In 2006, President Bush signed a bill declaring that seven hundred mile fence shall be put up along the Mexico/U.S. border.
"Unfortunately, the United States has not been in complete control of its borders for decades and, therefore, illegal immigration has been on the rise," Bush said. "We have a responsibility to address these challenges. We have a responsibility to enforce our laws. We have a responsibility to secure our borders. We take this responsibility seriously." (Fletcher, and Weisman)
This statement brings me to the next domestic concern in America; Immigration. Every year, nearly one million people immigrate to this nation. Ten percent of the United States population wasn’t even born on American soil. Hispanics have taken over African Americans as the largest minority group in America. But, there are some positives that come with immigration. For one, it offsets the low birthrate and aging population in America. Also, immigrants expand the workforce, which (through taxes) help government programs that benefit the ageing here in America.
Schmidt, Steffen, Mack Shelley, and Barbara Bardes. American Government & Politics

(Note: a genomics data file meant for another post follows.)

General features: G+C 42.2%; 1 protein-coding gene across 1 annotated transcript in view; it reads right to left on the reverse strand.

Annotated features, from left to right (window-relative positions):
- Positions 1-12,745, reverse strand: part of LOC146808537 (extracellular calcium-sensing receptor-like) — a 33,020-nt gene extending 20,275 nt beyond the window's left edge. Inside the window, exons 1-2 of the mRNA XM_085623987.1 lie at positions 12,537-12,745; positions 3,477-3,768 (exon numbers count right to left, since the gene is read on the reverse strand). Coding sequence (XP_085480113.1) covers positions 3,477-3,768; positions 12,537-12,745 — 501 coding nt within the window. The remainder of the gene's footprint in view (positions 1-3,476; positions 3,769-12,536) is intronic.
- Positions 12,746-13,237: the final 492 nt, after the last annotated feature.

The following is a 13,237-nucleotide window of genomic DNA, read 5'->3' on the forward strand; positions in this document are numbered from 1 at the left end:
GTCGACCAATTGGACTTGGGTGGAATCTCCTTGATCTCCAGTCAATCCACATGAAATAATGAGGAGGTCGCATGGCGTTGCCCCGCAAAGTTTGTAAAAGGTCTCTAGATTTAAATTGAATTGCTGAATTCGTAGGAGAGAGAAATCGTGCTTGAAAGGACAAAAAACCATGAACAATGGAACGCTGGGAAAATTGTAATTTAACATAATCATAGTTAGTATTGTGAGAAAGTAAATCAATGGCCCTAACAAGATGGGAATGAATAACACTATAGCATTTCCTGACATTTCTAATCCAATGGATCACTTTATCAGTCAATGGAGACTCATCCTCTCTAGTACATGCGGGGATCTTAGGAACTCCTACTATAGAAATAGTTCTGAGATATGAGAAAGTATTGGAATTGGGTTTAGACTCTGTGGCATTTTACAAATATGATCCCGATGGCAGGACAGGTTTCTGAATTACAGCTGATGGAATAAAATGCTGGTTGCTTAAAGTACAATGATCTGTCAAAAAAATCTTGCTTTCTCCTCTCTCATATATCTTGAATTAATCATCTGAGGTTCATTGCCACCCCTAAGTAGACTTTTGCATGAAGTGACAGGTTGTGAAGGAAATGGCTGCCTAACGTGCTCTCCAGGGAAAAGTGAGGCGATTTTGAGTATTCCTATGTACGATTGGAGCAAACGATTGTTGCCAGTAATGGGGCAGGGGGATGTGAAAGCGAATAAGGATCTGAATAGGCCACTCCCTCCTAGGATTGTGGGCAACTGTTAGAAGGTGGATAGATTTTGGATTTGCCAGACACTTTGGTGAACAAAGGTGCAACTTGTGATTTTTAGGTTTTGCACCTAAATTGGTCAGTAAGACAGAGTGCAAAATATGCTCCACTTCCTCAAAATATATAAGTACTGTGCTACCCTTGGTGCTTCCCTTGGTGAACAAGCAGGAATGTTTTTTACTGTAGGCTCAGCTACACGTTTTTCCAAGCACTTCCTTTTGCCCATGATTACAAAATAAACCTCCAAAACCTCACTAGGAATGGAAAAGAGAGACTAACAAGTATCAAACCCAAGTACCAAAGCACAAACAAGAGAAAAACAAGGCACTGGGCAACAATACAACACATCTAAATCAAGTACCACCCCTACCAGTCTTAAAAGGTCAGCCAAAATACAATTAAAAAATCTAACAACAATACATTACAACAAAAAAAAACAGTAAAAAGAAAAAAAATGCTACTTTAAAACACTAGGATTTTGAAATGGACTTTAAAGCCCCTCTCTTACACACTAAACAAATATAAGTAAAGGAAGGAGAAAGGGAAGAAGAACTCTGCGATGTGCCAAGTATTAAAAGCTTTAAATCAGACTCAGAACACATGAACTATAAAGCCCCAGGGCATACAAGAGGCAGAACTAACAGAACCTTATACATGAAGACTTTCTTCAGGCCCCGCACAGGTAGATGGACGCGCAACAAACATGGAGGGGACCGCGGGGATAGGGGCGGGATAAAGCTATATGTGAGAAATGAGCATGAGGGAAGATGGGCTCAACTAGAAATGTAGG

Today. 2009-2010 Edition. Boston, MA: Wadsworth, 2009. 560.
Fletcher, Michael , and Jonathan Weisman. "Bush Signs Bill Authorizing 700-Mile Fence
for Border." washingtonpost.com. The Washington Post, 26 10 2006. Web. 5 Oct
Policies Are Everywhere
A little boy is outside riding his bike when he wrecks over a pothole. He bruises his knee, scrapes his hand, and has a gash in his forehead. Very concerned about her little boy and his cut, the boy's mother considers different ways to keep him safe, including requiring a helmet or forbidding him to ride his bike at all. She decides to require him to wear a helmet, and grounds him when he doesn't do so. The mother then watches her son safely ride his bike. This mother has a made a policy. On a much larger scale, the national government makes policies. The government uses the five-step policy making system: (1) Agenda Building, (2) Policy Formulation, (3) Policy Adoption, (4) Policy Implementation, and (5) Policy Evaluation.